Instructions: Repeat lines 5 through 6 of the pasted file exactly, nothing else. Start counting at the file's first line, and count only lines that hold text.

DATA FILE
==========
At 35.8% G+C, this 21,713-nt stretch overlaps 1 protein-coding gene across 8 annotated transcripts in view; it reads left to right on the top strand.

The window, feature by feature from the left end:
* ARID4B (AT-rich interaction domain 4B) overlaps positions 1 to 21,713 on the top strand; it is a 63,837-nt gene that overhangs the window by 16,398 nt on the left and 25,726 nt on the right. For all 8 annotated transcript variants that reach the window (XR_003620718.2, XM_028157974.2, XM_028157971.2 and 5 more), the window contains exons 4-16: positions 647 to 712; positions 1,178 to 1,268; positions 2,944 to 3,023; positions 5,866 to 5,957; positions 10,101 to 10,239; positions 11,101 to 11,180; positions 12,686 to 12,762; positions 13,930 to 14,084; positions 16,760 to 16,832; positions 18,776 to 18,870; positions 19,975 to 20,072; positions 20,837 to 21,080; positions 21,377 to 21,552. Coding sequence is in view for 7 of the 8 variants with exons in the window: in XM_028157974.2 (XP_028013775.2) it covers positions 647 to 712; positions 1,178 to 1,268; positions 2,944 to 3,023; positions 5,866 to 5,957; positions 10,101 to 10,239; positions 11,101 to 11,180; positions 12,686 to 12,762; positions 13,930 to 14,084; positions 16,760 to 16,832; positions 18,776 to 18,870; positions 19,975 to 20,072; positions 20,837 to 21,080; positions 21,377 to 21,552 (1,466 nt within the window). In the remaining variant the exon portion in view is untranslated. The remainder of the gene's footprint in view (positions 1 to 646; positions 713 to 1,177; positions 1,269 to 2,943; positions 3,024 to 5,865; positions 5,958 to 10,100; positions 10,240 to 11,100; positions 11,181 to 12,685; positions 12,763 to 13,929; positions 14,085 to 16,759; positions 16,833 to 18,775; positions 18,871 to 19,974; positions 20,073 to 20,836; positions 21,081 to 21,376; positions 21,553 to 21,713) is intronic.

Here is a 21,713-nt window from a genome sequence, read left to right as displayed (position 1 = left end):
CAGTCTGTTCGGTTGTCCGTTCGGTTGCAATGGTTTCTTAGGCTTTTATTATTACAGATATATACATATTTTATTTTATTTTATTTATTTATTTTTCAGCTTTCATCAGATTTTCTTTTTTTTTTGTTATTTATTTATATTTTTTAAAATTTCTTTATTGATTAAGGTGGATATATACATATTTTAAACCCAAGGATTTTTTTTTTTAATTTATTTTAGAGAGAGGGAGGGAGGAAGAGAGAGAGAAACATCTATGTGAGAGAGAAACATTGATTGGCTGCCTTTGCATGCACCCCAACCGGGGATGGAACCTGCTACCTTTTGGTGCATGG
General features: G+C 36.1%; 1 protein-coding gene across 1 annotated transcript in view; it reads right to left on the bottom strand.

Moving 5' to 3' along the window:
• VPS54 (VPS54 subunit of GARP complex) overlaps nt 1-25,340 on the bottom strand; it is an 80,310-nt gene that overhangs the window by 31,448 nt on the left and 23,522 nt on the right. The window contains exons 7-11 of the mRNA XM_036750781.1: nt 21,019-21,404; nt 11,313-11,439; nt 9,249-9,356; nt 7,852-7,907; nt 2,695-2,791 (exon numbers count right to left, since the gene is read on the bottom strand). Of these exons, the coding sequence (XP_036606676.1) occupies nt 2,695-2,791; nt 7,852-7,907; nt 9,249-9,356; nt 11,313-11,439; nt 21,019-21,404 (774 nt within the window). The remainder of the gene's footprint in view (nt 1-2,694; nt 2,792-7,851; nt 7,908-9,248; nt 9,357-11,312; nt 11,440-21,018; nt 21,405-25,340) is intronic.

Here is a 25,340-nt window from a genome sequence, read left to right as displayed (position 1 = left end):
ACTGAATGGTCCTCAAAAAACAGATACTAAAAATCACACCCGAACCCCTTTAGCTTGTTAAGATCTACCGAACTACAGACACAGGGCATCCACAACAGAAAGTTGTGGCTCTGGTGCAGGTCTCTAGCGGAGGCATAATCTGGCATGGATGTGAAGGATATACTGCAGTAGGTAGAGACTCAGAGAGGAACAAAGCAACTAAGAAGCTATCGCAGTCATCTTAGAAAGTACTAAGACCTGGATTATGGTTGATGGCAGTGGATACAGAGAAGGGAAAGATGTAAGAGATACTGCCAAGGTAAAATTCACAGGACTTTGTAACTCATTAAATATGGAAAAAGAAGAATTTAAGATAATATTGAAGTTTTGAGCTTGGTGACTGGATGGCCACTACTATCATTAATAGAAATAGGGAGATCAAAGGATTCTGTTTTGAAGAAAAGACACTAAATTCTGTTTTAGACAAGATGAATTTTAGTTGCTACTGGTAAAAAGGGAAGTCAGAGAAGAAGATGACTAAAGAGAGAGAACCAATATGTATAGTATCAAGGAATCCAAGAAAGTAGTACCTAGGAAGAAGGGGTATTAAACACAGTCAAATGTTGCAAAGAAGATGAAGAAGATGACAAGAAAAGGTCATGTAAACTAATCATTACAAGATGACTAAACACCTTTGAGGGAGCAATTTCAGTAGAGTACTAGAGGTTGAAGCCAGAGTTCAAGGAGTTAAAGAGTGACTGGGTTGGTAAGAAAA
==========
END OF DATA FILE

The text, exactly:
CAGTCTGTTCGGTTGTCCGTTCGGTTGCAATGGTTTCTTAGGCTTTTATTATTACAGATATATACATATTTTATTTTATTTTATTTATTTATTTTTCAGCTTTCATCAGATTTTCTTTTTTTTTTGTTATTTATTTATATTTTTTAAAATTTCTTTATTGATTAAGGTGGATATATACATATTTTAAACCCAAGGATTTTTTTTTTTAATTTATTTTAGAGAGAGGGAGGGAGGAAGAGAGAGAGAAACATCTATGTGAGAGAGAAACATTGATTGGCTGCCTTTGCATGCACCCCAACCGGGGATGGAACCTGCTACCTTTTGGTGCATGG
General features: G+C 36.1%; 1 protein-coding gene across 1 annotated transcript in view; it reads right to left on the bottom strand.